Off the Map
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Bo (Valentina de Angelis) is eleven years old and lives in a remote desert area of New Mexico with her mother (Joan Allen), a free spirit who tends to the garden in the nude, and her father (Sam Elliott), who is losing a battle with his inner demons. One day they receive a visit from an IRS agent (Jim True-Frost) who is there to audit the family even though they make a very modest income. Realizing the simple yet profound way that Bo and her family are living, the IRS agent abandons his work tolive with the family and surrender to the mystique of the desert landscape. Eventually he becomes the catalyst for major changes and discoveries by every member of the family. OFF THE MAP is a story of self-discovery that reveals unexpected moments of grace and the unpredictable enduring nature of love.
Off the Map avoids conventional drama (hardly any event leads to an outcome you could expect) but the lean, sharp dialogue and superb performances make this movie a rich, human comedy. A young girl named Bo, living in the New Mexico desert, rebels against her bohemian parents by reading Forbes magazine and applying for credit cards. Her father Charley (Sam Elliott, Tombstone) has sunk deep into a paralyzing depression; her resilient, industrious mother Arlene (Joan Allen, The Upside of Anger) alternates between gently supporting Charley and railing against his zombie-like state. Into this off-balance family comes a tax auditor (Jim True-Frost, Singles), who--after being stung by a bee and lapsing into a sudden fever--becomes an accidental catalyst for change. In her movie debut as Bo, Valentina de Angelis gives a wonderful performance, head and shoulders above most actors her age. Campbell Scott's direction, as with his first film Big Night, is warm but not sappy; he has a gift for letting a story wander without it ever getting lost. The New Mexico landscape glows in the sun and helps give Off the Map a quiet but mysterious vision of life. --Bret Fetzer
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Top customer reviews
A man is rich when he has a good marriage, a loving child, owns his home, lives by his wits and skill. Money is optional. Though I have not seen any comment yet here, not only is he a genius for living "off the grid" without money but he has no jealousy, he is gracious, he is generous. He has no anger. He owns his actions and his words and chooses them wisely.
The young IRS agent was himself hungry...he had not been an agent for long. He realized after the bee sting that he had not come to New Mexico to collect back taxes from people that have no taxable income. As the tax man realized his true value as a man, so did the other characters. The rest is art.
Depression is a tricky business. Like a black hole, it sucks in not just the "patient," but everyone around him. He is begged to swallow pills when everyone in the small family is sick of the head of house withdrawing into himself. Hadn't he earned it? The right to be quiet for awhile? Was the depression coming from him? Was it imposed on him by outsiders, in their judgements of him as a "failure?" such as the comment by the deliveryman, "Are you all on mushrooms?" Or did he just need something to do? Like making oil paint? Like Rembrandt did...and in the process enabling a seeker to become an artist. Trusting the one that comes to you to complete you...without force, and when they leave by death or bus...trusting what remains is wisdom.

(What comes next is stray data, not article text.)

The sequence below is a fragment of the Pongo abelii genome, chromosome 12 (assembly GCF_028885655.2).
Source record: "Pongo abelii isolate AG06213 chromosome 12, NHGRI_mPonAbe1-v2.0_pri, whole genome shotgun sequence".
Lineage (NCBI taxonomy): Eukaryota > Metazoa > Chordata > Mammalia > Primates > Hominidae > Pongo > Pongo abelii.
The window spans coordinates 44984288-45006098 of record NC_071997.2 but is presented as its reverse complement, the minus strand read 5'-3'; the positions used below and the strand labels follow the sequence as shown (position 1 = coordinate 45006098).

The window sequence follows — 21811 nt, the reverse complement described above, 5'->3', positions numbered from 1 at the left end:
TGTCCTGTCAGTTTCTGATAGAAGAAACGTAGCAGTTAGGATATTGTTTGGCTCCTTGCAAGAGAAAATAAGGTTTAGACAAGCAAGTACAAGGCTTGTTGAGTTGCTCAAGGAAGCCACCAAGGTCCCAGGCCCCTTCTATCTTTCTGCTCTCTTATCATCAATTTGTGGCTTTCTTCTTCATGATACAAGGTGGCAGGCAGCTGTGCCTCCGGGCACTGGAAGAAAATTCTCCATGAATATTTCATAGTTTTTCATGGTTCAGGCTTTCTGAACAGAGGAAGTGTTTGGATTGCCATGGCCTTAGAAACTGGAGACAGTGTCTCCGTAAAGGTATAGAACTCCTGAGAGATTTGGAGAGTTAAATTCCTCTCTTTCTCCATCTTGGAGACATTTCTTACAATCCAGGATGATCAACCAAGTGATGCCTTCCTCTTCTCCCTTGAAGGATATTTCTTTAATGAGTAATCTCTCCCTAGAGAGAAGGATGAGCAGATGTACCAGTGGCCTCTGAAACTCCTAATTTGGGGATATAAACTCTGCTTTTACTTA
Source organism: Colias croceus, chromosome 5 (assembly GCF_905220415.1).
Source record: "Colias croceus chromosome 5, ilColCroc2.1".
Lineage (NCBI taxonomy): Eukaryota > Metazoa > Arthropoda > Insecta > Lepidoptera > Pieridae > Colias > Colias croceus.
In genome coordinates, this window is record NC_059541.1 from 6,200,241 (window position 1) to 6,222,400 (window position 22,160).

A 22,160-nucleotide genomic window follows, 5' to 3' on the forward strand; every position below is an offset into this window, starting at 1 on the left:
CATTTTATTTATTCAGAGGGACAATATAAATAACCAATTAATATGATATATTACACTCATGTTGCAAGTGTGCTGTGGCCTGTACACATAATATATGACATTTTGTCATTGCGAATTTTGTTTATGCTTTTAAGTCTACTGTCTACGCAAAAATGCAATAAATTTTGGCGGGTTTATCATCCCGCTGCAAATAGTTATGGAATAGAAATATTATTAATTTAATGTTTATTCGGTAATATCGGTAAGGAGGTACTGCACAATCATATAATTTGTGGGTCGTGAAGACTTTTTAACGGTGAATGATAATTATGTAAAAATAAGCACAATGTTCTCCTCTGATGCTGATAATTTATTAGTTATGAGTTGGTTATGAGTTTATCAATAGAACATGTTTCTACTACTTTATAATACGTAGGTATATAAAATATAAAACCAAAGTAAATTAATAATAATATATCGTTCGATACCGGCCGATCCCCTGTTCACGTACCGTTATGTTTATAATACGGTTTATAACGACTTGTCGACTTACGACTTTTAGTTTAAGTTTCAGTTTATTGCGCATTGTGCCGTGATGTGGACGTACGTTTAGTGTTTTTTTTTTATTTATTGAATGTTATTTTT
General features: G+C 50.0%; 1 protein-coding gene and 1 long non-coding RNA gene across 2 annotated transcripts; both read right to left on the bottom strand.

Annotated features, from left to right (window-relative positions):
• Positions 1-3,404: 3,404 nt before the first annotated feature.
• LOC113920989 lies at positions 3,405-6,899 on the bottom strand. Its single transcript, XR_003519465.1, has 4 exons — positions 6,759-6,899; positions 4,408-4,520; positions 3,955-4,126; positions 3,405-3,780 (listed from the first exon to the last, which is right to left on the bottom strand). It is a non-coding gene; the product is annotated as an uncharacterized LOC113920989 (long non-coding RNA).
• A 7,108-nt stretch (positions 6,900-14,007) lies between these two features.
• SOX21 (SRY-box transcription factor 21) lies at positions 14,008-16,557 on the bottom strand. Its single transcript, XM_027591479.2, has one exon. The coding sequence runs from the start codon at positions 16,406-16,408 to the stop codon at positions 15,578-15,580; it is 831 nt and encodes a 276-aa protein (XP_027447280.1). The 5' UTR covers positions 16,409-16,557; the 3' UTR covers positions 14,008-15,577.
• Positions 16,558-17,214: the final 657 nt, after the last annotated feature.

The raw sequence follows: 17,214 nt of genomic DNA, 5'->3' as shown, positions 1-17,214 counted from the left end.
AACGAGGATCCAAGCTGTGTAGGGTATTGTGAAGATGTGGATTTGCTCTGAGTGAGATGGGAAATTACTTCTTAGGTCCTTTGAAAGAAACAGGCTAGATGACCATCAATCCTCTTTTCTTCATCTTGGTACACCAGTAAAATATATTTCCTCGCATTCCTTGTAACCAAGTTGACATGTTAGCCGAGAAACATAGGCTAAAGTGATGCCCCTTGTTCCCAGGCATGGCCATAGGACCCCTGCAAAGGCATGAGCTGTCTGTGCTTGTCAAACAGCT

Hopi dates back to Anasazi peoples who built their homes into the cracks of high mountains. These people have been living on this land, without money, taxes, or governments since before Noah's Ark and the great flood. The film hints about the circle of life, the roundness of the horizon, the ever-changing nature of reality. Or perhaps it is no more than a great circle, a cycle of life.
I think it would be better on a big screen, and maybe there is some way to doctor it so that it looks 3d, but the point is to open the vision within...just as the stories read aloud of sails and sailing ships manifested one day in a real boat. They don't have to be perfect. If they were, there would be nothing left for us viewers to do after we watch the film.
However I will admit, while extremely well done, this movie is not for everyone. It's character driven, there are no explosions or especially gripping moments, and Sam Elliot isn't his classic cowboy self but someone who locks himself in the outhouse to cope with his depression. On the flip side, here is a chance you will be inspired to drop your life and move to the Middle of Nowhere, NM. But, if you can make your peace with all that, it's worth watching.
Also, I found the story line to be wonderful and real. The young girl actress was just great!!
Most recent customer reviews
Depression is a serious illness and this movie made many aware. All cast members were beyond excellent.